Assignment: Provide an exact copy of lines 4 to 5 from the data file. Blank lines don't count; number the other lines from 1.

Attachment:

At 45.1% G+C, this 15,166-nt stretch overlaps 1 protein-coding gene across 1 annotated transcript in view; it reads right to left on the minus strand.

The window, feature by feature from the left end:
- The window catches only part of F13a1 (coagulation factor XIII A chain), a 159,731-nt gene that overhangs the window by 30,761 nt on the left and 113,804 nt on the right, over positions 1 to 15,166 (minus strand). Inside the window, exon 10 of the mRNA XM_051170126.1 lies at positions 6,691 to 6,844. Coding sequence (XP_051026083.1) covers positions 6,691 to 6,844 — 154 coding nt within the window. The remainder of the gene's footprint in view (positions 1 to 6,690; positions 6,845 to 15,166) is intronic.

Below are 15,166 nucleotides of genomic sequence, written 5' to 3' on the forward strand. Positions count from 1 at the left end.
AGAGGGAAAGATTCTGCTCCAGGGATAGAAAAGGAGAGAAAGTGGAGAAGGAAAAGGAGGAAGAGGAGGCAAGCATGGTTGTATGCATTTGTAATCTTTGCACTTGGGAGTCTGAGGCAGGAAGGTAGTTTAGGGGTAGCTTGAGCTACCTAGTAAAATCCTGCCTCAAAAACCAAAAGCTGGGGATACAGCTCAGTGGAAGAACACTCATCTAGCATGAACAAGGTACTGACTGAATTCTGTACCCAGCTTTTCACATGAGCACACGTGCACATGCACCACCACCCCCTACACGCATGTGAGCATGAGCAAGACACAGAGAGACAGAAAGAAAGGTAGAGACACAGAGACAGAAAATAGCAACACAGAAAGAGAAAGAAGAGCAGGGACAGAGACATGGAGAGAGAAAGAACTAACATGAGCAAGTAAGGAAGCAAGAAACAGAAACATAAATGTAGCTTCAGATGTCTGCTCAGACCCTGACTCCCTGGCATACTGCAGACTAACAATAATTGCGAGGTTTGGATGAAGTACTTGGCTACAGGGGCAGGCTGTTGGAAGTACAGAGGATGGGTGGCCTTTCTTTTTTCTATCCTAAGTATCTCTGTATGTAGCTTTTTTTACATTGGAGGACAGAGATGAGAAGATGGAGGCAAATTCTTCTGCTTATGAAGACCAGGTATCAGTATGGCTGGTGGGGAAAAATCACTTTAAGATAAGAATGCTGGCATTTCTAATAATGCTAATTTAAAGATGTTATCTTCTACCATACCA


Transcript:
Below are 15,166 nucleotides of genomic sequence, written 5' to 3' on the forward strand. Positions count from 1 at the left end.
AGAGGGAAAGATTCTGCTCCAGGGATAGAAAAGGAGAGAAAGTGGAGAAGGAAAAGGAGGAAGAGGAGGCAAGCATGGTTGTATGCATTTGTAATCTTTGCACTTGGGAGTCTGAGGCAGGAAGGTAGTTTAGGGGTAGCTTGAGCTACCTAGTAAAATCCTGCCTCAAAAACCAAAAGCTGGGGATACAGCTCAGTGGAAGAACACTCATCTAGCATGAACAAGGTACTGACTGAATTCTGTACCCAGCTTTTCACATGAGCACACGTGCACATGCACCACCACCCCCTACACGCATGTGAGCATGAGCAAGACACAGAGAGACAGAAAGAAAGGTAGAGACACAGAGACAGAAAATAGCAACACAGAAAGAGAAAGAAGAGCAGGGACAGAGACATGGAGAGAGAAAGAACTAACATGAGCAAGTAAGGAAGCAAGAAACAGAAACATAAATGTAGCTTCAGATGTCTGCTCAGACCCTGACTCCCTGGCATACTGCAGACTAACAATAATTGCGAGGTTTGGATGAAGTACTTGGCTACAGGGGCAGGCTGTTGGAAGTACAGAGGATGGGTGGCCTTTCTTTTTTCTATCCTAAGTATCTCTGTATGTAGCTTTTTTTACATTGGAGGACAGAGATGAGAAGATGGAGGCAAATTCTTCTGCTTATGAAGACCAGGTATCAGTATGGCTGGTGGGGAAAAATCACTTTAAGATAAGAATGCTGGCATTTCTAATAATGCTAATTTAAAGATGTTATCTTCTACCATACCA